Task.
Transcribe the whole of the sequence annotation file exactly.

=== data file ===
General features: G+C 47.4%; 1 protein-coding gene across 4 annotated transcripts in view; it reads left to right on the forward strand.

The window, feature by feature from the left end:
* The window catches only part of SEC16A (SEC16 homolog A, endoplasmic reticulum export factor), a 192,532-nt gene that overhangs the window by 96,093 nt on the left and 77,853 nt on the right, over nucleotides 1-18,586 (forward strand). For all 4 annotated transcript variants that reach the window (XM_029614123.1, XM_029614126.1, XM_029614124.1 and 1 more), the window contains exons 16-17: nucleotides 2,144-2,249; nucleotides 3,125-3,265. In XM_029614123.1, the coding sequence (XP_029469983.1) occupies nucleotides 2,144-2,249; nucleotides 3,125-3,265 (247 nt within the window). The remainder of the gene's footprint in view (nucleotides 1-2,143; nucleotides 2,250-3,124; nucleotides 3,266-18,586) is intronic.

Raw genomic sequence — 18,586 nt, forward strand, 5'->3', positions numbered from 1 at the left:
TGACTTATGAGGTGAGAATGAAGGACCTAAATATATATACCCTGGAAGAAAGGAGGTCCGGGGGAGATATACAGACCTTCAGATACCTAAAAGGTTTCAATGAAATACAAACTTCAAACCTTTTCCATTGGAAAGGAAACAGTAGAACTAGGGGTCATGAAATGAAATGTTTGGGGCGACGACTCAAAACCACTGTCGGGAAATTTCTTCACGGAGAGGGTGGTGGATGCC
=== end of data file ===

General features: G+C 47.4%; 1 protein-coding gene across 4 annotated transcripts in view; it reads left to right on the forward strand.

The window, feature by feature from the left end:
* The window catches only part of SEC16A (SEC16 homolog A, endoplasmic reticulum export factor), a 192,532-nt gene that overhangs the window by 96,093 nt on the left and 77,853 nt on the right, over nucleotides 1-18,586 (forward strand). For all 4 annotated transcript variants that reach the window (XM_029614123.1, XM_029614126.1, XM_029614124.1 and 1 more), the window contains exons 16-17: nucleotides 2,144-2,249; nucleotides 3,125-3,265. In XM_029614123.1, the coding sequence (XP_029469983.1) occupies nucleotides 2,144-2,249; nucleotides 3,125-3,265 (247 nt within the window). The remainder of the gene's footprint in view (nucleotides 1-2,143; nucleotides 2,250-3,124; nucleotides 3,266-18,586) is intronic.

Raw genomic sequence — 18,586 nt, forward strand, 5'->3', positions numbered from 1 at the left:
TGACTTATGAGGTGAGAATGAAGGACCTAAATATATATACCCTGGAAGAAAGGAGGTCCGGGGGAGATATACAGACCTTCAGATACCTAAAAGGTTTCAATGAAATACAAACTTCAAACCTTTTCCATTGGAAAGGAAACAGTAGAACTAGGGGTCATGAAATGAAATGTTTGGGGCGACGACTCAAAACCACTGTCGGGAAATTTCTTCACGGAGAGGGTGGTGGATGCC